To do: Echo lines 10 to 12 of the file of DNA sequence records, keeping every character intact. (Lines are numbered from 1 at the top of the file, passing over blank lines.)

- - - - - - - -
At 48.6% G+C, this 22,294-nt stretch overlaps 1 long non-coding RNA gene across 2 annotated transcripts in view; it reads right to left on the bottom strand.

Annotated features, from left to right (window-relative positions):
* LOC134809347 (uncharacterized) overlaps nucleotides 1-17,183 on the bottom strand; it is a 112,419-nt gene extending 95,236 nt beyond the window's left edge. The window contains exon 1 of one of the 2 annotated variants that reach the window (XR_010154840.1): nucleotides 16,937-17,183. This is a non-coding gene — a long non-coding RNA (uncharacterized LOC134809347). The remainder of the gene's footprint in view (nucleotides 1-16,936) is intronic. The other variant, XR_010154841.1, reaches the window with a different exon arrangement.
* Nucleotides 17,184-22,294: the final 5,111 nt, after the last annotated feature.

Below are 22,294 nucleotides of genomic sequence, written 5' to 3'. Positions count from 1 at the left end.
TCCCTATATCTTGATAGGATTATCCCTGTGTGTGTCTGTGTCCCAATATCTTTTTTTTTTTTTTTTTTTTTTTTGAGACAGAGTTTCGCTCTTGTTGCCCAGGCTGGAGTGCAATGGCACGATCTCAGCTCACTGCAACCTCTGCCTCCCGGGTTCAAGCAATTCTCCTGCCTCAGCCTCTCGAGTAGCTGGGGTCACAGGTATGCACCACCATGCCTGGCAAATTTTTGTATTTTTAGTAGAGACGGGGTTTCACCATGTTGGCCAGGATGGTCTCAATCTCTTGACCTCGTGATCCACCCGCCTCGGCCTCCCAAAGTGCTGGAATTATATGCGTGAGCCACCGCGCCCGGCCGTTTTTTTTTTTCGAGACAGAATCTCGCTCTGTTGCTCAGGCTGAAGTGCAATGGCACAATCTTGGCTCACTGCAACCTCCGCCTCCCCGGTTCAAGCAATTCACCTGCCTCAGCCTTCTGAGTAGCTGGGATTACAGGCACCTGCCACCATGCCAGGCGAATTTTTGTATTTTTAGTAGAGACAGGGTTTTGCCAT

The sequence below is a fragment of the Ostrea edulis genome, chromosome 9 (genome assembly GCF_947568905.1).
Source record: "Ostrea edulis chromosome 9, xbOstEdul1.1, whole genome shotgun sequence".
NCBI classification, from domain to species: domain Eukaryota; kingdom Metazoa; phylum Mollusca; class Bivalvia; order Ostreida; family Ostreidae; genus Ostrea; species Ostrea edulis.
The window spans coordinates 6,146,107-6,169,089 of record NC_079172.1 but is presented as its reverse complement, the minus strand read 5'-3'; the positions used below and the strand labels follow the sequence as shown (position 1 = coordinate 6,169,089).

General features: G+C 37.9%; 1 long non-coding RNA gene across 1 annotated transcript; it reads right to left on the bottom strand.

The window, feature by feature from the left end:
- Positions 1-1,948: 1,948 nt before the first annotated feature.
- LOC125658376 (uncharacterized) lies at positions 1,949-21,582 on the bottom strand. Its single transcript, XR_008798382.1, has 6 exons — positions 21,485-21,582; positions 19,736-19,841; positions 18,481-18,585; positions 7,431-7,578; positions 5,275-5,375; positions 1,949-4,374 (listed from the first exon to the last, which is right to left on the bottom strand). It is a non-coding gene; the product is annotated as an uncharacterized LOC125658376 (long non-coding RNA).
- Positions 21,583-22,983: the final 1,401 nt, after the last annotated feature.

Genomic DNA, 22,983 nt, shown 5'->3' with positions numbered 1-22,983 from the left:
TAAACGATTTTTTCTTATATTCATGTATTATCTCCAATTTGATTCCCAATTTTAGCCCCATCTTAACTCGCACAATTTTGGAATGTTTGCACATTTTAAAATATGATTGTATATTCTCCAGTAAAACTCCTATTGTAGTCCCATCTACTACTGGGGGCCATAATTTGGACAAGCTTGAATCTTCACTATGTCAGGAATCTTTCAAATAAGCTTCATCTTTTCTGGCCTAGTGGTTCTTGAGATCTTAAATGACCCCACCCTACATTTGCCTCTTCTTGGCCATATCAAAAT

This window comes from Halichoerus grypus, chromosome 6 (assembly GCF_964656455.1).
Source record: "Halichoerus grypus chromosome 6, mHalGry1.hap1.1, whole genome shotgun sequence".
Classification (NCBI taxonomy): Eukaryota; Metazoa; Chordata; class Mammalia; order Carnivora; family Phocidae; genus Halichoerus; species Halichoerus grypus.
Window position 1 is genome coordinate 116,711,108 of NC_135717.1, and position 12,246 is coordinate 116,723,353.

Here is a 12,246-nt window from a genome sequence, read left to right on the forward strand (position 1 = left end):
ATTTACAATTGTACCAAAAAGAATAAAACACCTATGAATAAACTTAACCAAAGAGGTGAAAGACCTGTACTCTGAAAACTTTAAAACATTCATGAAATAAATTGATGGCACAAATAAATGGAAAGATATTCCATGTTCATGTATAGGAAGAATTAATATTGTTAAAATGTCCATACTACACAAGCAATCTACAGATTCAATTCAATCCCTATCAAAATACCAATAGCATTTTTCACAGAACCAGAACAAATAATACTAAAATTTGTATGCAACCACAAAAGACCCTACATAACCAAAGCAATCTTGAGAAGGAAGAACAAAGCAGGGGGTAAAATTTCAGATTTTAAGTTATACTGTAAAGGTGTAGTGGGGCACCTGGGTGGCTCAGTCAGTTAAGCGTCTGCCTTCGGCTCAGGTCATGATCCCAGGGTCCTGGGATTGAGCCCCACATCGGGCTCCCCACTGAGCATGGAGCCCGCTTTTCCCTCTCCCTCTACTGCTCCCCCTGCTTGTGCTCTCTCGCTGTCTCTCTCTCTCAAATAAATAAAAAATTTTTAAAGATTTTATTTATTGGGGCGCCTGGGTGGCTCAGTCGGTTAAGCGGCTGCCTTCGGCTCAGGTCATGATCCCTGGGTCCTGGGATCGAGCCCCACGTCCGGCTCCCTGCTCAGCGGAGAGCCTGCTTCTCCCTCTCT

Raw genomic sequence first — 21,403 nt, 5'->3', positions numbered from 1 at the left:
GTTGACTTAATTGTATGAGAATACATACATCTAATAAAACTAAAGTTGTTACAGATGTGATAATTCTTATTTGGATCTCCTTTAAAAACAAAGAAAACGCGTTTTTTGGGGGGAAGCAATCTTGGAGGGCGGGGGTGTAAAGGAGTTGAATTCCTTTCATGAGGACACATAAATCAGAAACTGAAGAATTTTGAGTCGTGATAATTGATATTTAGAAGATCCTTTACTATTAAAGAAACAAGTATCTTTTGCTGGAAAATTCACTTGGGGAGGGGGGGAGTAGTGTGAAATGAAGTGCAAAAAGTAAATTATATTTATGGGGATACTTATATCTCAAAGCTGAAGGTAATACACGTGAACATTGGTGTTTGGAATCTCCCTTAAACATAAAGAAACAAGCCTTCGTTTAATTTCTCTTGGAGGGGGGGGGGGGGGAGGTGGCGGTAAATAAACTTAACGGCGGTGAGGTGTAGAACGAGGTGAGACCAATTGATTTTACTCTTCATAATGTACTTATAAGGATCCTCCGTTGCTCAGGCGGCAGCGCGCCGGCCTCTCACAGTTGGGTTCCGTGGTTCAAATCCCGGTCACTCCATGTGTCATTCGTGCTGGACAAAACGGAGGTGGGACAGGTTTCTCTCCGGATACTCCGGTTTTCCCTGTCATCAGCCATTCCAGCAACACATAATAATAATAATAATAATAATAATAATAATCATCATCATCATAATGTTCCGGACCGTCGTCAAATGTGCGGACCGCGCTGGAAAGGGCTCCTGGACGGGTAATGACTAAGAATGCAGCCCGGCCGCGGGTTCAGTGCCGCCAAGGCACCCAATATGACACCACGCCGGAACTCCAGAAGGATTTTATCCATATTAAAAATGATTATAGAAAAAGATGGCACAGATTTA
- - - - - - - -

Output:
The window spans coordinates 6,146,107-6,169,089 of record NC_079172.1 but is presented as its reverse complement, the minus strand read 5'-3'; the positions used below and the strand labels follow the sequence as shown (position 1 = coordinate 6,169,089).

General features: G+C 37.9%; 1 long non-coding RNA gene across 1 annotated transcript; it reads right to left on the bottom strand.

The window, feature by feature from the left end: